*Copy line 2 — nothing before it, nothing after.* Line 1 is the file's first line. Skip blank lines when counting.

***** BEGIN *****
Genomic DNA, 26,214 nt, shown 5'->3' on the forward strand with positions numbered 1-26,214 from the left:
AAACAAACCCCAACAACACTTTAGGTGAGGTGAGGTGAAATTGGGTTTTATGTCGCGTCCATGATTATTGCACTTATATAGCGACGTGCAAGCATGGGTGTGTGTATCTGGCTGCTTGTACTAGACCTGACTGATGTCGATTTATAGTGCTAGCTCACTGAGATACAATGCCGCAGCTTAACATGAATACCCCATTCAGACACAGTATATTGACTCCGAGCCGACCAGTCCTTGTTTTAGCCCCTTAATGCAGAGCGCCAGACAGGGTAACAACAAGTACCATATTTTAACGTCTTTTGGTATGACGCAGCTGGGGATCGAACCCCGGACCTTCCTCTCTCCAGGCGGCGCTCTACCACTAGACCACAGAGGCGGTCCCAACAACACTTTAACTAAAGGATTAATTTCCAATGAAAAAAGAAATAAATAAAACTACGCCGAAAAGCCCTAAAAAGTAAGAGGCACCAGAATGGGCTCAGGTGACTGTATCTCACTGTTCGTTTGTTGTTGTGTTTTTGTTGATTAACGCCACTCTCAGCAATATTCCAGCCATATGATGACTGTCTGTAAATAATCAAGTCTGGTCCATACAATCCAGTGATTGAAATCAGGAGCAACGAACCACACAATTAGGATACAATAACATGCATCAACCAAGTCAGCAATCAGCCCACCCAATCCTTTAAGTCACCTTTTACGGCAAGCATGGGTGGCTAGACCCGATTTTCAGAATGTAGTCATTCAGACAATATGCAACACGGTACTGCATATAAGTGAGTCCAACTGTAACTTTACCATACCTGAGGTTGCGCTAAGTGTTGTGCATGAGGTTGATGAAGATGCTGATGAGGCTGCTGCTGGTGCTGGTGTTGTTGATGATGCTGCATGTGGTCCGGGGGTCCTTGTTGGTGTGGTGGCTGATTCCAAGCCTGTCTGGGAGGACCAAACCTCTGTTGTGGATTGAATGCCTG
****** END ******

AAACAAACCCCAACAACACTTTAGGTGAGGTGAGGTGAAATTGGGTTTTATGTCGCGTCCATGATTATTGCACTTATATAGCGACGTGCAAGCATGGGTGTGTGTATCTGGCTGCTTGTACTAGACCTGACTGATGTCGATTTATAGTGCTAGCTCACTGAGATACAATGCCGCAGCTTAACATGAATACCCCATTCAGACACAGTATATTGACTCCGAGCCGACCAGTCCTTGTTTTAGCCCCTTAATGCAGAGCGCCAGACAGGGTAACAACAAGTACCATATTTTAACGTCTTTTGGTATGACGCAGCTGGGGATCGAACCCCGGACCTTCCTCTCTCCAGGCGGCGCTCTACCACTAGACCACAGAGGCGGTCCCAACAACACTTTAACTAAAGGATTAATTTCCAATGAAAAAAGAAATAAATAAAACTACGCCGAAAAGCCCTAAAAAGTAAGAGGCACCAGAATGGGCTCAGGTGACTGTATCTCACTGTTCGTTTGTTGTTGTGTTTTTGTTGATTAACGCCACTCTCAGCAATATTCCAGCCATATGATGACTGTCTGTAAATAATCAAGTCTGGTCCATACAATCCAGTGATTGAAATCAGGAGCAACGAACCACACAATTAGGATACAATAACATGCATCAACCAAGTCAGCAATCAGCCCACCCAATCCTTTAAGTCACCTTTTACGGCAAGCATGGGTGGCTAGACCCGATTTTCAGAATGTAGTCATTCAGACAATATGCAACACGGTACTGCATATAAGTGAGTCCAACTGTAACTTTACCATACCTGAGGTTGCGCTAAGTGTTGTGCATGAGGTTGATGAAGATGCTGATGAGGCTGCTGCTGGTGCTGGTGTTGTTGATGATGCTGCATGTGGTCCGGGGGTCCTTGTTGGTGTGGTGGCTGATTCCAAGCCTGTCTGGGAGGACCAAACCTCTGTTGTGGATTGAATGCCTG